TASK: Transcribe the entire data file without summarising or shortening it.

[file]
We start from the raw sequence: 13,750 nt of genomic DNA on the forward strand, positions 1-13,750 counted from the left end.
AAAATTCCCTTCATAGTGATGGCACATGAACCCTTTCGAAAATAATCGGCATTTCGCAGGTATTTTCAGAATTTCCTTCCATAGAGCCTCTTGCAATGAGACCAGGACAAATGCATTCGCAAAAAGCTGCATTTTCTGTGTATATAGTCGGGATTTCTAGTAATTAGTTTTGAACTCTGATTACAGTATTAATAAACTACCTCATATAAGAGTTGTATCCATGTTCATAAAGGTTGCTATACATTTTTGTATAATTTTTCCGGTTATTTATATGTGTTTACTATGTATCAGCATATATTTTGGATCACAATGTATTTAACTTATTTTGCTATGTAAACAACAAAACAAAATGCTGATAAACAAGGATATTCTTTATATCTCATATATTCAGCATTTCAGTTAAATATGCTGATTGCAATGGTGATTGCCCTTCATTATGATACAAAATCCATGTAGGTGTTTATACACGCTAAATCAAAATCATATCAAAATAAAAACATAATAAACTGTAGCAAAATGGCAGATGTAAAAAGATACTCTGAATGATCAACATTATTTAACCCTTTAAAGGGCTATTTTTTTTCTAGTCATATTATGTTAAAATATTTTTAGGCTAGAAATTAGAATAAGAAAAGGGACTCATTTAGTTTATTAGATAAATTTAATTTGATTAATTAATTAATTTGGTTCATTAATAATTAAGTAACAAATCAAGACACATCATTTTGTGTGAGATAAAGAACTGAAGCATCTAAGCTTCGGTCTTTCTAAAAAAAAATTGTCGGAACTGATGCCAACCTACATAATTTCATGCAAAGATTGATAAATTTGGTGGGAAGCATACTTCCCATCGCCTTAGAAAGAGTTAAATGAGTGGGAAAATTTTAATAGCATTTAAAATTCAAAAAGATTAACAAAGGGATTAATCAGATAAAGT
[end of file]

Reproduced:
We start from the raw sequence: 13,750 nt of genomic DNA on the forward strand, positions 1-13,750 counted from the left end.
AAAATTCCCTTCATAGTGATGGCACATGAACCCTTTCGAAAATAATCGGCATTTCGCAGGTATTTTCAGAATTTCCTTCCATAGAGCCTCTTGCAATGAGACCAGGACAAATGCATTCGCAAAAAGCTGCATTTTCTGTGTATATAGTCGGGATTTCTAGTAATTAGTTTTGAACTCTGATTACAGTATTAATAAACTACCTCATATAAGAGTTGTATCCATGTTCATAAAGGTTGCTATACATTTTTGTATAATTTTTCCGGTTATTTATATGTGTTTACTATGTATCAGCATATATTTTGGATCACAATGTATTTAACTTATTTTGCTATGTAAACAACAAAACAAAATGCTGATAAACAAGGATATTCTTTATATCTCATATATTCAGCATTTCAGTTAAATATGCTGATTGCAATGGTGATTGCCCTTCATTATGATACAAAATCCATGTAGGTGTTTATACACGCTAAATCAAAATCATATCAAAATAAAAACATAATAAACTGTAGCAAAATGGCAGATGTAAAAAGATACTCTGAATGATCAACATTATTTAACCCTTTAAAGGGCTATTTTTTTTCTAGTCATATTATGTTAAAATATTTTTAGGCTAGAAATTAGAATAAGAAAAGGGACTCATTTAGTTTATTAGATAAATTTAATTTGATTAATTAATTAATTTGGTTCATTAATAATTAAGTAACAAATCAAGACACATCATTTTGTGTGAGATAAAGAACTGAAGCATCTAAGCTTCGGTCTTTCTAAAAAAAAATTGTCGGAACTGATGCCAACCTACATAATTTCATGCAAAGATTGATAAATTTGGTGGGAAGCATACTTCCCATCGCCTTAGAAAGAGTTAAATGAGTGGGAAAATTTTAATAGCATTTAAAATTCAAAAAGATTAACAAAGGGATTAATCAGATAAAGT